Instead of being my normal negative self here are some great tips I learned from a few jumps coaches years ago. Not doing plyometrics in HS, my personal experience needed some mentoring. The question why are we learning plyometrics from strength coaches that are not good at strength and conditioning? I will say that more athletes are likely to get hurt doing plyos than lifting in the weightroom, so it’s best to be educated and patient when teaching them. For those wishing for some great plyometrics resources PM and I will share a few book titles.With all of the articles online here are some random tips I have learned from over the years:(1) Progressions are about safety and not sexy: Spend 3 times the efforts teaching and 1 part training.
(2) Teach double leg jumping up and down in place first in slower motion. This means do submaximal jumps with two legs up and down teaching arm action and leg angles. Back Squats help teach this action and double leg jumps help with back squats. This is the cornerstone to a good plyometric programs.
(3) Speed Squats with a vest and a double arm uppercut in reps of 15 are great ways to teach synchronization of arms. The hands should finish at both knee and hip termination and when you get into full extension.
(4) Box Jumps are overrated. The key is how much you displace your center of mass now how high your feet are. Efforts to decrease stress on the joints from a lower landing height just reinforces a poor ratio of concentric and eccentric abilities. Most injuries occur because of eccentric strength. This is why deadlifts are poor choices for a primary lift.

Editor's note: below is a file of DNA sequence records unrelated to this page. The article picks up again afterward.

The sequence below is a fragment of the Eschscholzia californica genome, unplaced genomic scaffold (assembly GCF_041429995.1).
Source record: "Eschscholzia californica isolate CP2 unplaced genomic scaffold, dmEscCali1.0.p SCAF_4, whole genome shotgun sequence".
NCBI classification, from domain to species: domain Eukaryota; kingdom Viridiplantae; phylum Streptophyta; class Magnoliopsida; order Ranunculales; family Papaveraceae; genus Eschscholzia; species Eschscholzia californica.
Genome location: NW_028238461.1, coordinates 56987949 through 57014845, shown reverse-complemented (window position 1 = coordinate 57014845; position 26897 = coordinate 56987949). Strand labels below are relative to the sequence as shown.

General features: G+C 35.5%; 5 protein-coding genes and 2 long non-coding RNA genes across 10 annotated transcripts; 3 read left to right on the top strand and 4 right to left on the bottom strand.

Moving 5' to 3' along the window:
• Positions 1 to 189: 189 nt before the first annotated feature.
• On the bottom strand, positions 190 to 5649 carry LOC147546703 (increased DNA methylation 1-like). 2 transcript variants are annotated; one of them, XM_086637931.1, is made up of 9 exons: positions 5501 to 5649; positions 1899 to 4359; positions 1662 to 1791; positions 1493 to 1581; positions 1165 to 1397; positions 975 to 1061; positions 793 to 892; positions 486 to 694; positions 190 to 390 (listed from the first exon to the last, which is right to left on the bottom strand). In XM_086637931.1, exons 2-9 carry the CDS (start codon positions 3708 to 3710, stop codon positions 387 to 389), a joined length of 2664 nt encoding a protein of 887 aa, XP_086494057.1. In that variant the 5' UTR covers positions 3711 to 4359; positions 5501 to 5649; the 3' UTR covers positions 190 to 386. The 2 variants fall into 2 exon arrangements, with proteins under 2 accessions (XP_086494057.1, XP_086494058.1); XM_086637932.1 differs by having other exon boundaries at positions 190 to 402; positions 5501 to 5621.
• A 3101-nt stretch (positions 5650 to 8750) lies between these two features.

(5) Plyometrics can help teach olympic lifts indirectly without loosing training time. Learn to throw a medicine ball and how to control your feet to land at different widths. This will help with catching the olympic lifts and get the necessary repetitions in. Repetition is not sexy and is ofter hard to get athletes to repeat the same workout but that’s why it’s called producing athletes vs capturing athletes (read inheriting talent).
(6) With safe volumes plyometrics are great ways to reduce injuries with many athletes.
(7) The worst athlete you have is the evidence of your coaching. Youtubes of studs show that in time people will get lucky. The lowest talent is the sign of the coaching and the talent levels is the sign of the program (recruiting, culture, environment).
(8) Stiffness jumps are key for those that are strong but slow. Start with single leg pragmatic work and build into more athlete movements.
(9) Big contrasts to relaxing and contracting are vital to top sprinting. Plyos can enhance those that struggle with keeping the on/off button from toggling at high speeds.
(10) Plyometrics are great ways to teach rhythm so have reasons of why you choose various spacing and hurdle heights. In an old thread the discussion of parabolic flight paths seemed to be a bit of a stretch. Now I am convinced that you must do the dirty work an experiment what what looks right.